I distinctly remember the first time in my life I was told “Stop it! Girls don’t do that!”
I was 8 years old, trying to sit cross legged on the floor in my classroom. At home, my parents never factored my gender into any activities I was encouraged or discouraged from doing. Because of this, I struggled to understand why I, as a woman, couldn’t (in this case) sit crossed legged on the floor. But as much as I argued and fought against my teacher, the rule remained: all the girls in the class had to sit with their legs crossed in chairs, while the guys could sit however they wanted, wherever they wanted. I distinctly remember the anger, the deep feeling of unfairness, and the frustration I felt that day. Unfortunately, as time passed and I grew older, I became more and more accustomed to such situations, such feelings. As a pushy, bossy, very ambitious, “unfeminine” woman, I even came to expect such admonishments – from society, from teachers, from bosses, from friends, and co-workers. Luckily, thanks to my confrontational personality, none of their judgements ever affected any changes in my behavior. If anything, the disapproval of society for being who I am pushed me harder to achieve what I wished to achieve and made me that much less willing to ever compromise or change my behavior to meet any narrow gender stereotypes.
It had always been a dream of mine to start a business and when I was in my late 20s, I found myself in a position to join a founding team. But again, the gender issue: “Look, we all know you’re really talented but we just don’t feel comfortable with a woman on our founding team and the appearance of weakness it signals to investors.” This was the first time I was turned down as a founder. It wouldn’t be the last. This happened several more times before I finally gave up and founded my own company with the only male I could find willing to have a female business partner.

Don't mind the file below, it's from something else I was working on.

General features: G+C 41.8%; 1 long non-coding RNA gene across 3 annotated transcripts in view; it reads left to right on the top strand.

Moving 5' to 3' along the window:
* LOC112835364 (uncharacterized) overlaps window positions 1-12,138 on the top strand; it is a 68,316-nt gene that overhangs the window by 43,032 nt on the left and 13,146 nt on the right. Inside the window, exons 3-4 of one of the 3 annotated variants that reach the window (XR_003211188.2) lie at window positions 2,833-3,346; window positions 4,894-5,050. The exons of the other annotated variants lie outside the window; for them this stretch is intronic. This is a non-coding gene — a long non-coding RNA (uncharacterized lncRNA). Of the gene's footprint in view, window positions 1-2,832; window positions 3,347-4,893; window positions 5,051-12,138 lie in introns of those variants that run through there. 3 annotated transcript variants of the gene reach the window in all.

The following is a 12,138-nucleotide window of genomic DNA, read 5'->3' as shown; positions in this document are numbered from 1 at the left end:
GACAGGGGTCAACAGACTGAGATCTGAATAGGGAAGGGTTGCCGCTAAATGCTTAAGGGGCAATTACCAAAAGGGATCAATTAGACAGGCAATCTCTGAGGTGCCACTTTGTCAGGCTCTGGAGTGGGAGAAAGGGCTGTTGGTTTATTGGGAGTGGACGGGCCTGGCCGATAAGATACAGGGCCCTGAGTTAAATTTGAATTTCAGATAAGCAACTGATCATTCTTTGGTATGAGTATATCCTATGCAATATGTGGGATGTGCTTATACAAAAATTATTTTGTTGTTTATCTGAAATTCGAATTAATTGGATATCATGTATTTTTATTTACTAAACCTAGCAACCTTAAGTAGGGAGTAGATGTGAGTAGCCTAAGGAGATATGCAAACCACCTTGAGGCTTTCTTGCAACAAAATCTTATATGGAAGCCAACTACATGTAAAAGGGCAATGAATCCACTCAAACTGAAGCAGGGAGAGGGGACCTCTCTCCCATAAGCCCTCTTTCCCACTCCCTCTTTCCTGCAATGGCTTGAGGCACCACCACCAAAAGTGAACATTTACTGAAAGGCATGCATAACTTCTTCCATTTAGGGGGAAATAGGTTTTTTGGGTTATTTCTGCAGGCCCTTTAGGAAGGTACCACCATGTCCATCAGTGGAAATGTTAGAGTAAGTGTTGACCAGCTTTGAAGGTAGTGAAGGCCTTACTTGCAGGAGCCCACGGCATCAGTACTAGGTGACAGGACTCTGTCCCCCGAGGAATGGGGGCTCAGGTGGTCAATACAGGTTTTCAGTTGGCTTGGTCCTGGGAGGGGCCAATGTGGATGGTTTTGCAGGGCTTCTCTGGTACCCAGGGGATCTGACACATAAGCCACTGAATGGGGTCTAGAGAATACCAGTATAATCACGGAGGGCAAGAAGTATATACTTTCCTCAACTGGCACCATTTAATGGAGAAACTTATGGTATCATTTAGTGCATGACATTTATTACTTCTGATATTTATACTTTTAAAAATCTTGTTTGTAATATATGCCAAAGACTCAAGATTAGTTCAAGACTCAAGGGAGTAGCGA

These are just a few examples of why I am so passionate about inclusion and diversity initiatives. All of my life I’ve been told I can’t, that I shouldn’t, that I really ought to just “go have children and find a husband.” The media has denigrated my dreams, told me they are not achievable, and filled the movies and books I’ve read with characters who never looked or thought like me. My entire life I’ve felt broken, like something was somehow wrong with me, for being a woman who didn’t act “feminine.” I’ve struggled to find heroes to look up to or mentors to connect with who even remotely experienced life as I did. All I want for this next generation is the ability for women like me to see ourselves represented in the world, to be supported and celebrated for being ourselves, and even encouraged to pursue our dreams with the same resources and passion with which men are encouraged to do the same. If I can save even one other woman from having to feel the same feelings I’ve felt: isolated, weird, broken, and unwanted – I will feel as if I’ve helped make the world a slightly better place. This is why I passionately support inclusive initiatives and why I will always continue to offer my support.